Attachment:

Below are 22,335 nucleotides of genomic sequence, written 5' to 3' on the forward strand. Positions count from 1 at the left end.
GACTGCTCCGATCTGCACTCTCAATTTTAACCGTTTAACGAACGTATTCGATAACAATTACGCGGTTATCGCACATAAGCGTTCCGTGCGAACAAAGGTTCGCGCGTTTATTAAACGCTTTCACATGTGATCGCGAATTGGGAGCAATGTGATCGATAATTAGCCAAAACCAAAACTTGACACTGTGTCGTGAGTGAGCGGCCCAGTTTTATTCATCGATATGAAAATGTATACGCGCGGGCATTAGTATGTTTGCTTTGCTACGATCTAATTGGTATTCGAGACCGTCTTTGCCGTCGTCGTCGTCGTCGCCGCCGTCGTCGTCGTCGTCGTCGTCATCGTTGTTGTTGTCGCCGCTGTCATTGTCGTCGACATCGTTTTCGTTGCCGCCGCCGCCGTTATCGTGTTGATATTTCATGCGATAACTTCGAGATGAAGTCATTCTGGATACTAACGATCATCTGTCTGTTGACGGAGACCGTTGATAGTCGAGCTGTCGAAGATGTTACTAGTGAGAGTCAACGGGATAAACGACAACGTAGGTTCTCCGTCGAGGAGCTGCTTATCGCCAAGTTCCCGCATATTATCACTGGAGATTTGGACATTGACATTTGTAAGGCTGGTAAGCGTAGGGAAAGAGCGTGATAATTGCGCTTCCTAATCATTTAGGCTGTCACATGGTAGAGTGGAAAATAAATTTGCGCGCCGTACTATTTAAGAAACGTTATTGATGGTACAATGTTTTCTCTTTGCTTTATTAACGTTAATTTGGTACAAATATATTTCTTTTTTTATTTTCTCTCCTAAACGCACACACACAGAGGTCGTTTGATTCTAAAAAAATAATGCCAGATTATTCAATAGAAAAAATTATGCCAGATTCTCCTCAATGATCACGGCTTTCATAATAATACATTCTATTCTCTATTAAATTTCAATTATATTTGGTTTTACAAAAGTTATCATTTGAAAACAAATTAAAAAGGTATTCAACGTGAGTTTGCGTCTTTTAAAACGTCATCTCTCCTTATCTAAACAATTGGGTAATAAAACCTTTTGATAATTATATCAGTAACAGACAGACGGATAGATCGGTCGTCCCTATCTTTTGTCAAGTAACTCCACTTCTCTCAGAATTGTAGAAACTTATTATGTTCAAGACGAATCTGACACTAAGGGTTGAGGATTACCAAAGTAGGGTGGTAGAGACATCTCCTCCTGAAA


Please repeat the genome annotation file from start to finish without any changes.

Below are 22,335 nucleotides of genomic sequence, written 5' to 3' on the forward strand. Positions count from 1 at the left end.
GACTGCTCCGATCTGCACTCTCAATTTTAACCGTTTAACGAACGTATTCGATAACAATTACGCGGTTATCGCACATAAGCGTTCCGTGCGAACAAAGGTTCGCGCGTTTATTAAACGCTTTCACATGTGATCGCGAATTGGGAGCAATGTGATCGATAATTAGCCAAAACCAAAACTTGACACTGTGTCGTGAGTGAGCGGCCCAGTTTTATTCATCGATATGAAAATGTATACGCGCGGGCATTAGTATGTTTGCTTTGCTACGATCTAATTGGTATTCGAGACCGTCTTTGCCGTCGTCGTCGTCGTCGCCGCCGTCGTCGTCGTCGTCGTCGTCATCGTTGTTGTTGTCGCCGCTGTCATTGTCGTCGACATCGTTTTCGTTGCCGCCGCCGCCGTTATCGTGTTGATATTTCATGCGATAACTTCGAGATGAAGTCATTCTGGATACTAACGATCATCTGTCTGTTGACGGAGACCGTTGATAGTCGAGCTGTCGAAGATGTTACTAGTGAGAGTCAACGGGATAAACGACAACGTAGGTTCTCCGTCGAGGAGCTGCTTATCGCCAAGTTCCCGCATATTATCACTGGAGATTTGGACATTGACATTTGTAAGGCTGGTAAGCGTAGGGAAAGAGCGTGATAATTGCGCTTCCTAATCATTTAGGCTGTCACATGGTAGAGTGGAAAATAAATTTGCGCGCCGTACTATTTAAGAAACGTTATTGATGGTACAATGTTTTCTCTTTGCTTTATTAACGTTAATTTGGTACAAATATATTTCTTTTTTTATTTTCTCTCCTAAACGCACACACACAGAGGTCGTTTGATTCTAAAAAAATAATGCCAGATTATTCAATAGAAAAAATTATGCCAGATTCTCCTCAATGATCACGGCTTTCATAATAATACATTCTATTCTCTATTAAATTTCAATTATATTTGGTTTTACAAAAGTTATCATTTGAAAACAAATTAAAAAGGTATTCAACGTGAGTTTGCGTCTTTTAAAACGTCATCTCTCCTTATCTAAACAATTGGGTAATAAAACCTTTTGATAATTATATCAGTAACAGACAGACGGATAGATCGGTCGTCCCTATCTTTTGTCAAGTAACTCCACTTCTCTCAGAATTGTAGAAACTTATTATGTTCAAGACGAATCTGACACTAAGGGTTGAGGATTACCAAAGTAGGGTGGTAGAGACATCTCCTCCTGAAA